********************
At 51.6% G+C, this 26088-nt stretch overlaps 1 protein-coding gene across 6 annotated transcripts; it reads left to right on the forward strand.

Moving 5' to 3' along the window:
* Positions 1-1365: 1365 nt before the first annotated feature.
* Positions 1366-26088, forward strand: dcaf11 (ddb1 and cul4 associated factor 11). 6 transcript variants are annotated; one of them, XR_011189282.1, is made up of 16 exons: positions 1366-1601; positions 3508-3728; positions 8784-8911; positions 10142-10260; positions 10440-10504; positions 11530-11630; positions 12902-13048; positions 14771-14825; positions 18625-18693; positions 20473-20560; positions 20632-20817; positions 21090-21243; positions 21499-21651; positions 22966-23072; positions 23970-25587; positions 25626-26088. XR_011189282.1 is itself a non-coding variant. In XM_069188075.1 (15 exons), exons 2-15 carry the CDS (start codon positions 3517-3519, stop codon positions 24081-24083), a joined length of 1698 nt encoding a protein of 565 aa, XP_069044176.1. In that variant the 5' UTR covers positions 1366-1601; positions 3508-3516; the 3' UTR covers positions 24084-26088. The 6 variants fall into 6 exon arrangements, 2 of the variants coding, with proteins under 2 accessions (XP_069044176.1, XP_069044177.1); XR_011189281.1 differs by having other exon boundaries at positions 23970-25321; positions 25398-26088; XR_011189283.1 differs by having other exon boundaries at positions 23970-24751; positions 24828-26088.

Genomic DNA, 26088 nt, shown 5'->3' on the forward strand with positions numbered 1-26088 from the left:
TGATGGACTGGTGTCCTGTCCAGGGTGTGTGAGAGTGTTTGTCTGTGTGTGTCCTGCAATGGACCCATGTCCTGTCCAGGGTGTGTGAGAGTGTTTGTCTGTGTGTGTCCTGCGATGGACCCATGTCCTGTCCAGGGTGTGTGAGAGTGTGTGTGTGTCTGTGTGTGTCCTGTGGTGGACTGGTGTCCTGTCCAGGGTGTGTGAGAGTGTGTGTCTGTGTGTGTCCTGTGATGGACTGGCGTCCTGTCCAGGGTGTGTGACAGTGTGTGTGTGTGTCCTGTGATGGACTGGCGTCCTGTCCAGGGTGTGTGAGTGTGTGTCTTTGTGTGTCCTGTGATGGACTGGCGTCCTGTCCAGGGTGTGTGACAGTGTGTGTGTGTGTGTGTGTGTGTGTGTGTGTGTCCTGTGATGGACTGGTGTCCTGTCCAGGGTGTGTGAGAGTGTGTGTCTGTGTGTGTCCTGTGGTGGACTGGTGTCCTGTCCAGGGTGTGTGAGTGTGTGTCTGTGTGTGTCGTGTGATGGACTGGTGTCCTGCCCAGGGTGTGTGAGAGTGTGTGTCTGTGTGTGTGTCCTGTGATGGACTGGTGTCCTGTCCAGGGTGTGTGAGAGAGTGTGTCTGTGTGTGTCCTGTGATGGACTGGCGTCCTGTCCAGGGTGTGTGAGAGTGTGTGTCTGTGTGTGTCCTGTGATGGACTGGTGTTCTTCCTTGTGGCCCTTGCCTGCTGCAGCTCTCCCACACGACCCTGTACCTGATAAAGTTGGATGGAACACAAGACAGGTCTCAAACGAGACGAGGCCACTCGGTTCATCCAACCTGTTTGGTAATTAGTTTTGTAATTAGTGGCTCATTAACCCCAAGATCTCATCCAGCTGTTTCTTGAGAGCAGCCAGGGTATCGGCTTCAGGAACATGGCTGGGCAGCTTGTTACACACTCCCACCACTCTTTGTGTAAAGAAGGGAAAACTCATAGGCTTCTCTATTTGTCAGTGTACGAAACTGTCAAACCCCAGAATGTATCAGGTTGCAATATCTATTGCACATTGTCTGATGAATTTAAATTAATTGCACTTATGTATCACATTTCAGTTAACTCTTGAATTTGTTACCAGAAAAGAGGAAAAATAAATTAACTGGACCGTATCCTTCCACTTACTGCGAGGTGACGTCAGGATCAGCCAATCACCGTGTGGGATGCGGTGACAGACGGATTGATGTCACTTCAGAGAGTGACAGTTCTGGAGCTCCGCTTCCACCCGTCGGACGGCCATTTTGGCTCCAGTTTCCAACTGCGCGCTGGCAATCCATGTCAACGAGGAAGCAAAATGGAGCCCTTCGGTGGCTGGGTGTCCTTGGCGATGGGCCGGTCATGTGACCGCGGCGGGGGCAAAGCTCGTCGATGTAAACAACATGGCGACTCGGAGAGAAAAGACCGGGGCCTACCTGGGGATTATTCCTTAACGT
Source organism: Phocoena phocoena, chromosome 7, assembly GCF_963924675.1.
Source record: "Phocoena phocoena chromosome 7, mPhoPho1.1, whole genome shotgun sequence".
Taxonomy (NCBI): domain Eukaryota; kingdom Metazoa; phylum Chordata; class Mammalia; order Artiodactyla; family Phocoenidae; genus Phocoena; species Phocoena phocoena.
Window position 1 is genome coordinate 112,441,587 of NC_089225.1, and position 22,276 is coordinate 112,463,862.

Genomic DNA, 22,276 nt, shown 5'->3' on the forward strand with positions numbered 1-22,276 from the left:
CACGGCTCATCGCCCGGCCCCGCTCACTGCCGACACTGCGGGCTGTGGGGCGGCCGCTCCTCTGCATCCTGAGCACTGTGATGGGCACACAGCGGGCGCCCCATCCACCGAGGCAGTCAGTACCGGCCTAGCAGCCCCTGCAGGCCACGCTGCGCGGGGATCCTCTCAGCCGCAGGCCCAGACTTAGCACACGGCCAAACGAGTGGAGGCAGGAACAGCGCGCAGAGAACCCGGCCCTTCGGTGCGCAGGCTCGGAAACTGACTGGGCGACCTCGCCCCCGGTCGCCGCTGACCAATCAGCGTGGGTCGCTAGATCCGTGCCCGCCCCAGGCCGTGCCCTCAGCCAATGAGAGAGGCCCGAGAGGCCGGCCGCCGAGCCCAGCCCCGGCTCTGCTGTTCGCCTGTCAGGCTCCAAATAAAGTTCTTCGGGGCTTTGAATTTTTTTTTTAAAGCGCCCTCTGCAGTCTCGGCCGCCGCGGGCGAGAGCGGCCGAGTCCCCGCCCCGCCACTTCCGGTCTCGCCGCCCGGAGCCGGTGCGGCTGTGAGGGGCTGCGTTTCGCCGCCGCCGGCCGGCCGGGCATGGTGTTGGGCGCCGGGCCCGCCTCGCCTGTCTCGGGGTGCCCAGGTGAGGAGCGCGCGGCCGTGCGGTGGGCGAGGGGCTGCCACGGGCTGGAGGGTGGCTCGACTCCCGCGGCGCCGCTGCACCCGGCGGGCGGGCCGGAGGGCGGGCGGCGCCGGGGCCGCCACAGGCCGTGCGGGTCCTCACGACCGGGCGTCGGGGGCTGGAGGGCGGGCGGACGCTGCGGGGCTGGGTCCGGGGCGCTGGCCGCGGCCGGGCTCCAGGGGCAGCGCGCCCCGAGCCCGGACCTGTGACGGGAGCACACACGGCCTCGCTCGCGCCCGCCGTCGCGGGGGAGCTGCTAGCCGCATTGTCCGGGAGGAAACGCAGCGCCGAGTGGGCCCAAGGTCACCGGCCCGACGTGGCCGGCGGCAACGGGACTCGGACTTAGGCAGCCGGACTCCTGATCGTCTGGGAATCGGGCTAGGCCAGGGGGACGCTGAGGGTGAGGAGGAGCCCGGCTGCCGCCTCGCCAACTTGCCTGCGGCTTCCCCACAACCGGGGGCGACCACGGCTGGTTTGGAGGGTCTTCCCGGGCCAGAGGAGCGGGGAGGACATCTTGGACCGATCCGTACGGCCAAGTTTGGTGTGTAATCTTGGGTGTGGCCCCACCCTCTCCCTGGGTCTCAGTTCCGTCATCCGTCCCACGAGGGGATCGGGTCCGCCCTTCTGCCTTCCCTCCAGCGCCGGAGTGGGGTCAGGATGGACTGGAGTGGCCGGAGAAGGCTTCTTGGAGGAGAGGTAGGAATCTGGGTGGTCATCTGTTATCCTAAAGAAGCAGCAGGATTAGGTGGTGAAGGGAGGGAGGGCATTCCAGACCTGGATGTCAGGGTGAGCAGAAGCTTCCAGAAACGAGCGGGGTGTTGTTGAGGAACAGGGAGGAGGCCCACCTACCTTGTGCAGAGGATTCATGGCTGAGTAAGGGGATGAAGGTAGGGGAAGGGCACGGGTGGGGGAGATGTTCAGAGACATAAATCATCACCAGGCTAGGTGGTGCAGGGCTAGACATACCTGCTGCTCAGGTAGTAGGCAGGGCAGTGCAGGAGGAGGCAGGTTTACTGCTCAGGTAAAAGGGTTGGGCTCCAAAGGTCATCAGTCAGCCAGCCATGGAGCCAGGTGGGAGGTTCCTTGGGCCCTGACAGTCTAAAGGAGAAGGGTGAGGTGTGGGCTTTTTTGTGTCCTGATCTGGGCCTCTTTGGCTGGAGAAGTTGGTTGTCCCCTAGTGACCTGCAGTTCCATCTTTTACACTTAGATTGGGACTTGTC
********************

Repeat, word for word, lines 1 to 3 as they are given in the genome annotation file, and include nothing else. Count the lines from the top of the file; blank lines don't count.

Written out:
At 51.6% G+C, this 26088-nt stretch overlaps 1 protein-coding gene across 6 annotated transcripts; it reads left to right on the forward strand.

Moving 5' to 3' along the window:
* Positions 1-1365: 1365 nt before the first annotated feature.